|Jan12-04, 10:05 PM||#1|
Making a map of the sky
I was reading some article about some scientists who were able to 'read' some sort of cosmic background radiation and determine the size, shape, and age of the universe or whatever. How do they take these radiation readings and create an 'image' or understanding of the universe?
|Jan12-04, 10:17 PM||#2|
Well, from my knowledge, they use the red shift method. Or you can also remember that the farthest things we can see out there happen to be X many light years away, and say...a quasar that is 15 billion light years away...we are looking 15 billion years into the past...that is one of our standard...most basic ways of figuring the age out. As to the radiation readings...it could be the wavelengths that help them understand the distance between stars and such. Each star sends out a certaint amount of radiation waves. If you could give me a link to the article, it would be quite nice to read it and maybe even do a little more research on radiation as a tool for mapping the universe.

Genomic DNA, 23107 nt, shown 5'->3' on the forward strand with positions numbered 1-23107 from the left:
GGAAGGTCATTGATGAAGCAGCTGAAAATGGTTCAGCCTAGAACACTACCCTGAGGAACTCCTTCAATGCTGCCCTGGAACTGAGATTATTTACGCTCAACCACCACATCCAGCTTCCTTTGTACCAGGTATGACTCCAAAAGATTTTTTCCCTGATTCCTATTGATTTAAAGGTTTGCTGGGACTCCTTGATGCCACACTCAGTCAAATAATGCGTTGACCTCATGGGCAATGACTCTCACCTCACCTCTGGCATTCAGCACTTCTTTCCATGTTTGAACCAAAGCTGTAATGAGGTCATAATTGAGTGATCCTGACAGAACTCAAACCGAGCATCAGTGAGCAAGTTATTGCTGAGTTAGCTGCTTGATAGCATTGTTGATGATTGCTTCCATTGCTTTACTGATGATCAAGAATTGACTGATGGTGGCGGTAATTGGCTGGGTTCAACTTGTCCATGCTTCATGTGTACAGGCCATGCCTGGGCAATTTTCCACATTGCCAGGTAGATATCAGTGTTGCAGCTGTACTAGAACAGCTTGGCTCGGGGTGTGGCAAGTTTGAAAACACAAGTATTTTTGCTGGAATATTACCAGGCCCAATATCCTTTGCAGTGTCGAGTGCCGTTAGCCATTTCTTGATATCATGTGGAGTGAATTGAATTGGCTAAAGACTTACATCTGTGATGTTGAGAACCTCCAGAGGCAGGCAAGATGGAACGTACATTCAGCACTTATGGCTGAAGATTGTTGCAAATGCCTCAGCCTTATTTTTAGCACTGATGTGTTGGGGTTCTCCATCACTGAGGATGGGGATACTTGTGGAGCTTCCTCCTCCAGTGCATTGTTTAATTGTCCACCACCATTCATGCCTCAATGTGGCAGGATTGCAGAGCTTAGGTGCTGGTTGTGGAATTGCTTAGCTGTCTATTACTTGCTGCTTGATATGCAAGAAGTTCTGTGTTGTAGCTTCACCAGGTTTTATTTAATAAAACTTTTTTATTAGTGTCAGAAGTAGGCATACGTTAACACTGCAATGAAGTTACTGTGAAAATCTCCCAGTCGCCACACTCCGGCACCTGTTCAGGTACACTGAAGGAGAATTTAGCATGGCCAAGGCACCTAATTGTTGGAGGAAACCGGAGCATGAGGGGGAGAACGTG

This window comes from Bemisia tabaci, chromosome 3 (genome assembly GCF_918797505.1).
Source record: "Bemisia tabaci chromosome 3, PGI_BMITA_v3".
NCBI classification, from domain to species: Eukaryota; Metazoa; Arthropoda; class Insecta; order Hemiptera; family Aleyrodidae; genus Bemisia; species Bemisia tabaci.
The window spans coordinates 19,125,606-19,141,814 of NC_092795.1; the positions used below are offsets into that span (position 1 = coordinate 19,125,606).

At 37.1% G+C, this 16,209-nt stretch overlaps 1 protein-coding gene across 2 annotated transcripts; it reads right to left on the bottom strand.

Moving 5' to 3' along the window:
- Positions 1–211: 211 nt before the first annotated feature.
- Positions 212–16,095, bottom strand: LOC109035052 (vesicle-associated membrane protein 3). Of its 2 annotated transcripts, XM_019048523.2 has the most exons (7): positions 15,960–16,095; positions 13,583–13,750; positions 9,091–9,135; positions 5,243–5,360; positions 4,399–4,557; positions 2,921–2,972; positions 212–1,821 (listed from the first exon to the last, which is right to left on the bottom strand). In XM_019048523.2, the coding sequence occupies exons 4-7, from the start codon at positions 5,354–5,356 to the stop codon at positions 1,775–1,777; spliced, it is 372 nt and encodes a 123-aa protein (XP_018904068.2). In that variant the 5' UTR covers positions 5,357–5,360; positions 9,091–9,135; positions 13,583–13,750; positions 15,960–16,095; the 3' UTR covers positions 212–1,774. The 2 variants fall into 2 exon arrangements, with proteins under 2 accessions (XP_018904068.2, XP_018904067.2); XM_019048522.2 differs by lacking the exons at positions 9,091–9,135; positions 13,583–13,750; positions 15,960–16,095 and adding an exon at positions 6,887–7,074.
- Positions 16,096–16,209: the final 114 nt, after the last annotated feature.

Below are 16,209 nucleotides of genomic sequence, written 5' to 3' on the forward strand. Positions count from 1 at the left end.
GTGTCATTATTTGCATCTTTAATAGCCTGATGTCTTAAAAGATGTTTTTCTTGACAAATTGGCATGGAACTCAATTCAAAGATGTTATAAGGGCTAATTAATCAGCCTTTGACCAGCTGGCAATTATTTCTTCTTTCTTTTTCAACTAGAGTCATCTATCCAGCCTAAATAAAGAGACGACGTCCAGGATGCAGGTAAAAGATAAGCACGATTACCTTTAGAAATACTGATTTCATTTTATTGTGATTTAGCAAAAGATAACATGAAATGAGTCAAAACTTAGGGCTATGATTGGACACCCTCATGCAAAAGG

|Jan13-04, 12:09 AM||#3|
I read it in a magazine.
|Similar Threads for: Making a map of the sky|
|making mp3 in c-is it possible?||Programming & Comp Sci||2|
|Making do||General Discussion||7|
|Cam making||Mechanical Engineering||10|
|I'm making a pig of myself.||General Discussion||23|